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dc.contributor.authorvan Zonneveld, Maarten
dc.contributor.authorKindt, Roeland
dc.contributor.authorSolberg, Svein Øivind
dc.contributor.authorN'Danikou, Sognigbé
dc.contributor.authorDawson, Ian K.
dc.identifier.citationDiversity and Distributions: A journal of biological invasions and biodiversity. 2020, 27, 216-232.en_US
dc.description© 2020 The Authors. Diversity and Distributions published by John Wiley & Sons Ltd.en_US
dc.description.abstractAim: Traditional African vegetables have high potential to contribute to healthy diets and climate resilience in sub-Saharan African food systems. However, their genetic resources are likely at threat because they are underutilized and under the radar of agricultural research. This paper aims to contribute to a conservation agenda for traditional African vegetables by examining the geographical diversity and conservation status of these species. Location: Sub-Saharan Africa. Methods: 126 traditional annual and perennial African vegetables were selected for their food and nutrition potential. Food uses and species’ areas of origin were recorded from literature. Species’ presence records were collected from open-access databases of genebanks and herbaria. These records were used to determine geographical patterns of observed and modelled richness, to distinguish geographical clusters with different compositions of vegetables, to assess species’ ex situ and in situ conservation status and to prioritize countries for conservation actions. Results: Of the 126 species, 79 originated in sub-Saharan Africa. High levels of observed and modelled species richness were found in: (a) West Tropical Africa in Ghana, Togo and Benin; (b) West-Central Tropical Africa in South Cameroon; (c) Northeast and East Tropical Africa in Ethiopia and Tanzania; and (d) Southern Africa in Eswatini. South Sudan, Angola and DR Congo are potential areas of high species richness that require further exploration. In general, ex situ conservation status of the selected species was poor compared to their in situ conservation status. Main conclusions: Areas of high species richness in West Tropical Africa, South Cameroon and Ethiopia coincide with centres of crop domestication and cultural diversity. Hotspots of diversity in Tanzania and Eswatini are especially rich in wild vegetables. Addressing the conservation of vegetable diversity in West Tropical Africa and South Cameroon is of most urgent concern as vegetable genetic resources from these locations are least represented in ex situ collections.en_US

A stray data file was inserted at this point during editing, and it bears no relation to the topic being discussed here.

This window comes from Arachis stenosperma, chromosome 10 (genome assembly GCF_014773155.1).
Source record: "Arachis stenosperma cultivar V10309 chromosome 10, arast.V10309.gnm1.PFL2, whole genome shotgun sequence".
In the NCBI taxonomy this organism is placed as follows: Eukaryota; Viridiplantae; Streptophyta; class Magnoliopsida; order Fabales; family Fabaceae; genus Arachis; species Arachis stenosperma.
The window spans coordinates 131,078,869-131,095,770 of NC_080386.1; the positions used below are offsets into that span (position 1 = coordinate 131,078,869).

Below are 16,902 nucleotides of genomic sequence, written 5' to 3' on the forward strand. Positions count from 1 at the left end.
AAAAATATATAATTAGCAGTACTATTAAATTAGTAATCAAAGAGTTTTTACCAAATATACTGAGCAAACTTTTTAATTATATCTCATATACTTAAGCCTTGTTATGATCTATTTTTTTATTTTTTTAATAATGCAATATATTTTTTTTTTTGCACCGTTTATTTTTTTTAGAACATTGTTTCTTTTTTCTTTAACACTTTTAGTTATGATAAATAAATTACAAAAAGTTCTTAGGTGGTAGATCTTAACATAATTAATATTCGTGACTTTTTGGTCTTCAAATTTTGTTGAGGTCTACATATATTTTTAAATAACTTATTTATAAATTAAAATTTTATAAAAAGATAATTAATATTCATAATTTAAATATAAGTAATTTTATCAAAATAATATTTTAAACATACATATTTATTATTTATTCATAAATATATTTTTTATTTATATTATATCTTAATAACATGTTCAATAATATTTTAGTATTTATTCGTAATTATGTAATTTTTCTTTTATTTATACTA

dc.rightsNavngivelse 4.0 Internasjonal*
dc.subjectAfrican indigenous vegetablesen_US
dc.subjectAfrican leafy vegetablesen_US
dc.subjectfood securityen_US
dc.subjectneglected and underutilized speciesen_US
dc.subjectorphan cropsen_US
dc.subjectvegetable genetic resourcesen_US
dc.titleDiversity and conservation of traditional African vegetables: Priorities for actionen_US
dc.typePeer revieweden_US
dc.typeJournal articleen_US
dc.source.journalDiversity and Distributions: A journal of biological invasions and biodiversityen_US

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Navngivelse 4.0 Internasjonal
Except where otherwise noted, this item's license is described as Navngivelse 4.0 Internasjonal